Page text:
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Augusta rainy-day funds diminish

Saturday, March 22, 2014 7:15 PM
Last updated Sunday, March 23, 2014 1:33 AM
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Augusta’s rainy-day fund made the news again last week as the Augusta Commission reached in for about $900,000 to allow the Richmond County sheriff to avoid a countywide 2.4 percent budget cut.

The general fund balance, a measure of the city’s solvency, has teetered in the $20 million range over the past decade but last week apparently dipped to $18.2 million, after two years of using it to balance the budget and cover the sheriff’s office shortfall.

The fund, often characterized by how long it could maintain government operations and meet obligations after a catastrophic loss or large unforeseen expense, could now sustain the government for about six weeks, Finance Director Donna Williams estimated.

The amount a city should keep in its fund balance isn’t “carved in stone,” she said, but anything over a month is considered outside the “shoestring” range.

“The broad recommendation is 30 to 90 days,” she said. “Internally, we aim for 60 to 90 days.”

The current balance does not mean Augusta has $18.2 million sitting in a bank account – rather, it’s the difference between all assets and liabilities in a governmental fund.

The amount is a critical component of the city’s audited annual financial report and is used heavily by rating services to gauge the credit worthiness of city bonds. For the same reason, city officials only provide estimates of the fund until the annual report is completed, six months after the fiscal year ends.

The average cost to operate Augusta’s government is about $392,000 a day.

The general fund is used to cover most ordinary government operations, from recreation and maintenance to the sheriff’s office. Not included are those departments that occupy separate enterprise funds and are expected to sustain themselves, such as Augusta Regional Airport, waste management, water and sewer and Augusta Municipal Golf Course.

Rather than cut the budget, raise taxes or otherwise increase revenues, commissioners have taken from reserves every year since at least 2008, when the available fund balance stood at $28 million, to balance the budget, a requirement under Georgia law.

Commissioners dipped into reserves in 2009, 2010 and 2012, but cost savings elsewhere replenished what they took out.

Williams said the sheriff’s office won’t be the only department not to meet budget and expects “there will be some use” of the fund this year.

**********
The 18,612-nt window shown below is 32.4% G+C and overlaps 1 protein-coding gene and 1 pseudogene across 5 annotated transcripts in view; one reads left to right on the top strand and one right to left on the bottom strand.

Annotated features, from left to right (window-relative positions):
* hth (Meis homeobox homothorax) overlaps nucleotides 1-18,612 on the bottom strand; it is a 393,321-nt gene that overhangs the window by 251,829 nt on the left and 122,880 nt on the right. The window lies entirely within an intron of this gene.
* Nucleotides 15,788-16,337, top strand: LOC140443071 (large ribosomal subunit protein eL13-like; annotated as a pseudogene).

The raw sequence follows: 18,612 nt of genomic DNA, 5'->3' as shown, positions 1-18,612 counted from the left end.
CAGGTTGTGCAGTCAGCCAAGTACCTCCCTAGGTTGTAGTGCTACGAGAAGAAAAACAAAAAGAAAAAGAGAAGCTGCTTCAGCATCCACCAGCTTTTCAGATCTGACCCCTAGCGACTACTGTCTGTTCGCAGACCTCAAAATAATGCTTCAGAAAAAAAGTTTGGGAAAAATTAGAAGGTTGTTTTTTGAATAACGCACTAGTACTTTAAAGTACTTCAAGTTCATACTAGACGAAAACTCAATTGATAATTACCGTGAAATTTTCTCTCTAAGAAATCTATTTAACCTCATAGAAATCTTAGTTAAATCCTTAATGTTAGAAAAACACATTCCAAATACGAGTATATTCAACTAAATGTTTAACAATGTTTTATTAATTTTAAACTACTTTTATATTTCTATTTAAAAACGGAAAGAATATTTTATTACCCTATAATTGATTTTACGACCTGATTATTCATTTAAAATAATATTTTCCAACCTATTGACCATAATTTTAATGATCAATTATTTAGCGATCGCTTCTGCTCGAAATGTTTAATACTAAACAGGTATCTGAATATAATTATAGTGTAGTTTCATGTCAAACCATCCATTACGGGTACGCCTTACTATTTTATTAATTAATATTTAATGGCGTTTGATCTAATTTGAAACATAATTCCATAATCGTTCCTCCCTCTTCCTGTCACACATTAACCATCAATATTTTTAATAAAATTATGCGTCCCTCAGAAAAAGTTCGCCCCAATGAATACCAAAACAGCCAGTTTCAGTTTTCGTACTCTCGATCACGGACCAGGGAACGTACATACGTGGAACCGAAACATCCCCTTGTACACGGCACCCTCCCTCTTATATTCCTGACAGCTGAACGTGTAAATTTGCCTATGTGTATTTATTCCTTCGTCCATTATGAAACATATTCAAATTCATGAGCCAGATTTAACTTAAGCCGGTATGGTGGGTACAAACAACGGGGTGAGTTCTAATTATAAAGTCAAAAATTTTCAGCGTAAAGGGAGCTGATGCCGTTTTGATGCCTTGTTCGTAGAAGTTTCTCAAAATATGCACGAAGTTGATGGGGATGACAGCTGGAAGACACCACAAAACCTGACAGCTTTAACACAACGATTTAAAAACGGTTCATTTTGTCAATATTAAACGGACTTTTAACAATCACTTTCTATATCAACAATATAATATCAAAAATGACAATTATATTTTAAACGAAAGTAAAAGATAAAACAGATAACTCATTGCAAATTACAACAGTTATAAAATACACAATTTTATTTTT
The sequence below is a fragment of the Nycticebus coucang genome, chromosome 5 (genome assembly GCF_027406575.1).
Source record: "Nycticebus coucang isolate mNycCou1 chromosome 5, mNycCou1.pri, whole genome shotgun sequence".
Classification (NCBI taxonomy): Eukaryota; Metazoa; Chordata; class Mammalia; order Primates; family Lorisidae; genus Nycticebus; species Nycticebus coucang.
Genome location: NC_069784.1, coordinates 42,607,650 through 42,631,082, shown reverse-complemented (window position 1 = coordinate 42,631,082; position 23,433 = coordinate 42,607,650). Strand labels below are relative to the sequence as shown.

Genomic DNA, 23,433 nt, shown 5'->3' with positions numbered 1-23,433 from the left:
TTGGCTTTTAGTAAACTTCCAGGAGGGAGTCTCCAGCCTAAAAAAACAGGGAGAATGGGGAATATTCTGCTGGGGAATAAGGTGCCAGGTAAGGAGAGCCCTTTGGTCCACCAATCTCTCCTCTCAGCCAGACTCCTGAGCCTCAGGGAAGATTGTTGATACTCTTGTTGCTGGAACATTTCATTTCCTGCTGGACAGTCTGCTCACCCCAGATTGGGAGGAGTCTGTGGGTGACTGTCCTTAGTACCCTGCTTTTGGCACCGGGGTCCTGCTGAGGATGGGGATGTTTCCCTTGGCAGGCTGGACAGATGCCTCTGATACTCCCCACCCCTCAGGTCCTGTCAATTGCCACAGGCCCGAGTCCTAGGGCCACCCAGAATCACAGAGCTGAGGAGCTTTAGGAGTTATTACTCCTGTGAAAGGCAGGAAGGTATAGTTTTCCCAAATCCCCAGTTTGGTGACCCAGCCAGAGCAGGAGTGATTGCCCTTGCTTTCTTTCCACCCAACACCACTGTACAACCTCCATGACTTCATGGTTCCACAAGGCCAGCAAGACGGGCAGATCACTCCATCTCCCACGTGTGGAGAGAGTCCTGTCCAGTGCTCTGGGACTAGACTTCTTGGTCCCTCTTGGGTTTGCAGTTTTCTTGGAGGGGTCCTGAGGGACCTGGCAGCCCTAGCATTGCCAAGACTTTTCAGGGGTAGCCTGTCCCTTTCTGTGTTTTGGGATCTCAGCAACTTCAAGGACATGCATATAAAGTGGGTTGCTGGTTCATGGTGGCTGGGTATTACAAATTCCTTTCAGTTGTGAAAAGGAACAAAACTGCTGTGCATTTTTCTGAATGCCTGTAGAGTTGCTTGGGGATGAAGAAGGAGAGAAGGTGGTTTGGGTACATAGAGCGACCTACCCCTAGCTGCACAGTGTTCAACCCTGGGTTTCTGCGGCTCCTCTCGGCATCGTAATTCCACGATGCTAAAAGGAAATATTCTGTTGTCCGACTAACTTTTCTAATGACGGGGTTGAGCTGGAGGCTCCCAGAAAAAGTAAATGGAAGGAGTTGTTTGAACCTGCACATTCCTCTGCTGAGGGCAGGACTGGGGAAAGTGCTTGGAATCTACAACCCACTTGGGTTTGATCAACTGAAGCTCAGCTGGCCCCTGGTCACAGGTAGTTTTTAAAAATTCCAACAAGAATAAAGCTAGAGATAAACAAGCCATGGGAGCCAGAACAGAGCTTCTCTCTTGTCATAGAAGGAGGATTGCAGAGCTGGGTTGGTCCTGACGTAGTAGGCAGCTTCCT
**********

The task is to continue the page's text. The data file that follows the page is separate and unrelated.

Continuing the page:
Unforeseen and foreseen expenses can take a toll on the general fund balance. A new state tax exemption for energy used in manufacturing, for instance, will cut $10 million from the operating budget by the time of its fourth year of implementation in 2016, according to city estimates. A commission effort Tuesday to replace the lost energy revenue through a new excise tax, and use the money to cover the sheriff’s shortfall, only had three supporting votes.

The estimated cost of cleanup from last month’s ice storm has risen to $16.1 million, though the city expects the Federal Emer­gen­cy Management Agency to reimburse Augusta for the cost, as long as the debris hauled and work done meet heavily audited guidelines.

Barring significant service cuts, a tax increase or a dramatic shift upward in the tax digest, Augusta’s general fund balance could continue to dwindle until current liabilities exceed expenditures.

Commissioner Wayne Guil­foyle, who heads the commission’s Finance Committee, said the shrinking reserves are cause for concern.

“It’s always concerned me for the past three years and three months,” Guilfoyle said.

However, few commissioners attended scheduled budget meetings last year, most bucked efforts to trim budgets and the body as a whole declined to approve former City Administrator Fred Russell’s suggestions for cutting costs or raising revenue.

“I warned them we were spending money we don’t have,” said Guilfoyle, a flooring contractor. “I know how not to spend money I don’t have.”

BY THE NUMBERS

• The Augusta Commission took out $900,000 of the rainy-day fund so the Richmond County Sheriff’s Office could avoid a budget cut.